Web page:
His younger brother Kevin is hungry for more wins, having stood on the top step of the podium at the season opener in Spain earlier this season. The 23-year-old Swede still has the world title firmly in his sights, with only a 10-point deficit to Timmy.

"We’ve had three good weekends but with this double-header, a quick car will be rewarded even more than normal, while mistakes will be punished twice as hard. We’ll have to be on our toes as there’s one less qualifying session to make up lost ground," Kevin Hansen said.

"I think this format suits me and I’m looking forward to it. Riga is a really fun track; in terms of the circuit layout, it’s a little bit like Monaco, being a narrow track with lots of walls everywhere. But it’s also a track I want to step up at and do better at. I have some ideas on how to do improve here compared to years past and I hope my new way of working applies well to this style of track."

Tuesday 14 September 2021

PREVIEW: Double points on offer at World RX of Riga.

PHOTO CREDIT: FIA World Rallycross/Red Bull Content Pool
The FIA World Rallycross Championship races into Latvia this weekend – and with double points on offer, the stakes could be higher.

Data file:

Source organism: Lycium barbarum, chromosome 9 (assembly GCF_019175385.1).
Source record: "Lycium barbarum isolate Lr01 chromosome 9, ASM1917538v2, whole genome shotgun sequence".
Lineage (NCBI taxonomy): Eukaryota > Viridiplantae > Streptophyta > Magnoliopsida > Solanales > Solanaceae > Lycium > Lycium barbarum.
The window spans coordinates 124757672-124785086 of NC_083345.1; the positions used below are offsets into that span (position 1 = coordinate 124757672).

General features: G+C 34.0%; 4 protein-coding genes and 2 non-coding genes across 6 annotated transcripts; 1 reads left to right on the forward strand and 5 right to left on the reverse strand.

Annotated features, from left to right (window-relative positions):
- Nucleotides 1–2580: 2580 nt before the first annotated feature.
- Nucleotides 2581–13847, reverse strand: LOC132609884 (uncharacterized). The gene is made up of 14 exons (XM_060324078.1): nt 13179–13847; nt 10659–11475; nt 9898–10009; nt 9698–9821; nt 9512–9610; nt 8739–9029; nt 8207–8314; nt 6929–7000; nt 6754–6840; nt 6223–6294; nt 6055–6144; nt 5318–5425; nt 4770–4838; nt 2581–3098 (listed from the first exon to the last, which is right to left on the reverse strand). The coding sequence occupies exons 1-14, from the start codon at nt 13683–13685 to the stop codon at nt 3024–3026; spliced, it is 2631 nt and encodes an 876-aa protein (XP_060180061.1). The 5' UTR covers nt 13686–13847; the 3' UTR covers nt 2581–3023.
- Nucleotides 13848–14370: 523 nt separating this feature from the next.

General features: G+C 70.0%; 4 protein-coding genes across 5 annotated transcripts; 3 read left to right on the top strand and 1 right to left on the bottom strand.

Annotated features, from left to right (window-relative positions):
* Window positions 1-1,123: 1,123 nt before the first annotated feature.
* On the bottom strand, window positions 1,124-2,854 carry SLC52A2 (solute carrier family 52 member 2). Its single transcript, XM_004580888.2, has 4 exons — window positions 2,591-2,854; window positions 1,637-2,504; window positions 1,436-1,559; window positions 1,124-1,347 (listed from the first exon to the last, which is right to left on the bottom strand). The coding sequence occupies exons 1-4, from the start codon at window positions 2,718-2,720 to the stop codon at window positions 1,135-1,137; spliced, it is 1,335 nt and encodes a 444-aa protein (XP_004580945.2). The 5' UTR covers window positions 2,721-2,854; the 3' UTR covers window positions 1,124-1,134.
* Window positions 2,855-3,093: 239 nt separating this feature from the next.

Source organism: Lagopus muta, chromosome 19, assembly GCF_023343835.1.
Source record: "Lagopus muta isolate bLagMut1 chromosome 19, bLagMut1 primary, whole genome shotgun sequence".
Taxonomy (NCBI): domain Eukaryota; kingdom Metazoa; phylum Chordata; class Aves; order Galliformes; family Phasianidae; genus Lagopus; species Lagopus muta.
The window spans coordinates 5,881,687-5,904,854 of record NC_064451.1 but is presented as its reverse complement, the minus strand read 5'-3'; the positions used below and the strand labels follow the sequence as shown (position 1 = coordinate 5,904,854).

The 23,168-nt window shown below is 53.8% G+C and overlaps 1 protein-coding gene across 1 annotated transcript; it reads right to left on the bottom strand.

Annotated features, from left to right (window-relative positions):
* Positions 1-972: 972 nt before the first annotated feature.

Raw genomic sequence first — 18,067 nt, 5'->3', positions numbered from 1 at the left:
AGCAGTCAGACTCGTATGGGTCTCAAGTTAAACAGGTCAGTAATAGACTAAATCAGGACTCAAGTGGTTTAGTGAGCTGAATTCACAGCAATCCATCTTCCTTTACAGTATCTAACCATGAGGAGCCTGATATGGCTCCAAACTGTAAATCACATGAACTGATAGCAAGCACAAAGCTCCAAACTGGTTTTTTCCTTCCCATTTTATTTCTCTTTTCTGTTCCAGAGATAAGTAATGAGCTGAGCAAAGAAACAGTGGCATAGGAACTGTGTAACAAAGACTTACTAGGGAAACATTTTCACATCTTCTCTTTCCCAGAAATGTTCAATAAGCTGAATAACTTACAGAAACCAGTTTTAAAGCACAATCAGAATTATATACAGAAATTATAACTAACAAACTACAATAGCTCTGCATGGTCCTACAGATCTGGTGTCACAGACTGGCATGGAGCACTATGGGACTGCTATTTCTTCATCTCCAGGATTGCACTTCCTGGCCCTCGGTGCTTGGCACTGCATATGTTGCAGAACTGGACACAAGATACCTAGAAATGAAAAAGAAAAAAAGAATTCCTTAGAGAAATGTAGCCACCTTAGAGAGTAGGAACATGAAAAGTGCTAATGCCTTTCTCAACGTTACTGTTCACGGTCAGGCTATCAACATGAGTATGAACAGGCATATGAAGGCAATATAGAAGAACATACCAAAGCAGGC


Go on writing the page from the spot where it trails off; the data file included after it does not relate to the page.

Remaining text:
The opening three rounds of the season have seen some sensational action, with Hansen World RX Team leading the championship standings following victories for Timmy Hansen at Höljes and Lohéac and a curtain-raising victory for younger brother Kevin Hansen in Barcelona.

The Hansen brothers have not had things all their way, with rival Johan Kristoffersson matching them for pace at every event so far, but bad luck was the victor in every single case. The three-time World Champion had to fight back to finish third in Barcelona after being disqualified from Q1 and to rub more salt into his wounds, the Swede has failed to reach the final since, picking up a double puncture on home soil in Sweden and falling victim to transmission woes in France.